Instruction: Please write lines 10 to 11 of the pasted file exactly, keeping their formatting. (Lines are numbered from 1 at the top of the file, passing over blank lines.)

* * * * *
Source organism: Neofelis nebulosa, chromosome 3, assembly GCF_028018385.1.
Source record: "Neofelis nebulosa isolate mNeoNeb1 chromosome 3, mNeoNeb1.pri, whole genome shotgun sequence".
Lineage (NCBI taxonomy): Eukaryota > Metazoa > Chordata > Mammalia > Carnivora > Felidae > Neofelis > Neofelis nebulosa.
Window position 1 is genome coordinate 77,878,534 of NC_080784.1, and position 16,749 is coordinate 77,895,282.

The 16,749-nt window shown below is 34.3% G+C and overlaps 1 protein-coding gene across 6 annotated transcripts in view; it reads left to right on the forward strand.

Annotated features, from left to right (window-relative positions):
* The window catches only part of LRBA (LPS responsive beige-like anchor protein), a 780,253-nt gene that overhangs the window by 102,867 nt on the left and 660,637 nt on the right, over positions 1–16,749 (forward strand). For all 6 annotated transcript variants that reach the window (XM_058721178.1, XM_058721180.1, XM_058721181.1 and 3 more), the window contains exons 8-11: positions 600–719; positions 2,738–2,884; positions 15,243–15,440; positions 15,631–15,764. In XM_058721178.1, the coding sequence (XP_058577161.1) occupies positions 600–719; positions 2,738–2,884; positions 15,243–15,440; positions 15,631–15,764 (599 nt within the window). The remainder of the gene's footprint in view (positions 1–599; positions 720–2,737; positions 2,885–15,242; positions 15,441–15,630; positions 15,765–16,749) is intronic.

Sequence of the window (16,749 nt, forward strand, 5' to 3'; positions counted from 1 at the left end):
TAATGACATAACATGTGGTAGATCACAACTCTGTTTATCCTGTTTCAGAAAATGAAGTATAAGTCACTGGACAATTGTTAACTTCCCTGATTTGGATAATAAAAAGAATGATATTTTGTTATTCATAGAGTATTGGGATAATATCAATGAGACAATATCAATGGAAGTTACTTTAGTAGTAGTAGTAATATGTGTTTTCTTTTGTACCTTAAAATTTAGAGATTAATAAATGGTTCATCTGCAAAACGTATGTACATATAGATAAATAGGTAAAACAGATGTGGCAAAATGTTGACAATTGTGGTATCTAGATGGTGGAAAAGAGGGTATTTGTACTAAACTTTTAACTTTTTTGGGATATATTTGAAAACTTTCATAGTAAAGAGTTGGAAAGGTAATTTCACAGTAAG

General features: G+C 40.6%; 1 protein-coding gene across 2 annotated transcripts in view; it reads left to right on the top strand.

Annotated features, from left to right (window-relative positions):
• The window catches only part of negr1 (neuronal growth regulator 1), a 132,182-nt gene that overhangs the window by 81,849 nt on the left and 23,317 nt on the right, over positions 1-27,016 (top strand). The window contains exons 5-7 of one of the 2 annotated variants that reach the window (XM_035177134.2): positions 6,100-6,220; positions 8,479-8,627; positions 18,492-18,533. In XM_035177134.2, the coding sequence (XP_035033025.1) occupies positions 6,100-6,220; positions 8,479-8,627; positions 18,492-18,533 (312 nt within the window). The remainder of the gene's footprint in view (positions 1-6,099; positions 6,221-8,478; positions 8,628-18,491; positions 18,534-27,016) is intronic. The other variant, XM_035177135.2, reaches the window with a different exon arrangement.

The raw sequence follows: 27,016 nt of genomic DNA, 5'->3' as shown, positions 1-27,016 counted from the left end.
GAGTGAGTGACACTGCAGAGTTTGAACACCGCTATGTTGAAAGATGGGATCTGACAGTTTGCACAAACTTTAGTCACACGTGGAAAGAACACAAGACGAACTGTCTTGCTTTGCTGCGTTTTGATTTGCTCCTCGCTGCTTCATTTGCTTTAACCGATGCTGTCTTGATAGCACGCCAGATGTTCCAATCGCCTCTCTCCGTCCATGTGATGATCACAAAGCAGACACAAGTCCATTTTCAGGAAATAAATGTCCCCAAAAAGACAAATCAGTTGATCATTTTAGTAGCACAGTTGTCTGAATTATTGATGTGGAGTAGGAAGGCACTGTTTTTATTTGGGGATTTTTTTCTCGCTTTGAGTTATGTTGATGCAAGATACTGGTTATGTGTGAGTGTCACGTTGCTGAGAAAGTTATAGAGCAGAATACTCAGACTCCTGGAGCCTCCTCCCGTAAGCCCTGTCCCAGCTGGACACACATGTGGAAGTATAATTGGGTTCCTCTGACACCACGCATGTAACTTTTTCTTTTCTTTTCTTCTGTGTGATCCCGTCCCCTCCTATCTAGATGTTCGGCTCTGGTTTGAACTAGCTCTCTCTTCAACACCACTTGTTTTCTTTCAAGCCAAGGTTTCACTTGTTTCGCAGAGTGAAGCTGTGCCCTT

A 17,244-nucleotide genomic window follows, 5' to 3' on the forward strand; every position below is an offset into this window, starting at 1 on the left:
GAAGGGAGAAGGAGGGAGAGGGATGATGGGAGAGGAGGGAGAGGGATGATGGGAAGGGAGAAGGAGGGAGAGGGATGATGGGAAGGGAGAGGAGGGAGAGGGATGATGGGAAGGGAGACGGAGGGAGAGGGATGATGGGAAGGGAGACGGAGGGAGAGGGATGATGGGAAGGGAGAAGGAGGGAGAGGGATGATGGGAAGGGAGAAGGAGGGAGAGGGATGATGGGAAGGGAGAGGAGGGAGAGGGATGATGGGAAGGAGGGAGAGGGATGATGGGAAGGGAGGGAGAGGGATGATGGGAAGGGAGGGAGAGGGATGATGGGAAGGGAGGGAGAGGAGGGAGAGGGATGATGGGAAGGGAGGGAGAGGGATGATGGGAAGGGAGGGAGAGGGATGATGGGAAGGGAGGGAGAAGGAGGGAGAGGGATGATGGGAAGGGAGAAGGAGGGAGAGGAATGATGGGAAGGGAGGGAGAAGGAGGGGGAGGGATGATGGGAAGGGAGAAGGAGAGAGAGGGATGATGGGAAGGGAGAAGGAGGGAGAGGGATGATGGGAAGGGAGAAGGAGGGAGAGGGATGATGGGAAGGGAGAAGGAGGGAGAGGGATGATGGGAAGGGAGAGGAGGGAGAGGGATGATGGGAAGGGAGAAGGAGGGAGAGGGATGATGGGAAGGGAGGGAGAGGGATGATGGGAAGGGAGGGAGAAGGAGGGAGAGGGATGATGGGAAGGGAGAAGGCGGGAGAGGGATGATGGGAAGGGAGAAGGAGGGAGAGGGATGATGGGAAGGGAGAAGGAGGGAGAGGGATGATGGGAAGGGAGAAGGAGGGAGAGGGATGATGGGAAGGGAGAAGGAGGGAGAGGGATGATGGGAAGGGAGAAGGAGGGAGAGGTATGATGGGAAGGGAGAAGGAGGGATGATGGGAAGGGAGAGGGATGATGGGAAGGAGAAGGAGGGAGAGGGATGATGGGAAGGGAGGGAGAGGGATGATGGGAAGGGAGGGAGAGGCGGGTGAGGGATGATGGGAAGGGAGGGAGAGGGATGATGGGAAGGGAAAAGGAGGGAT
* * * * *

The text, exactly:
General features: G+C 40.6%; 1 protein-coding gene across 2 annotated transcripts in view; it reads left to right on the top strand.

Annotated features, from left to right (window-relative positions):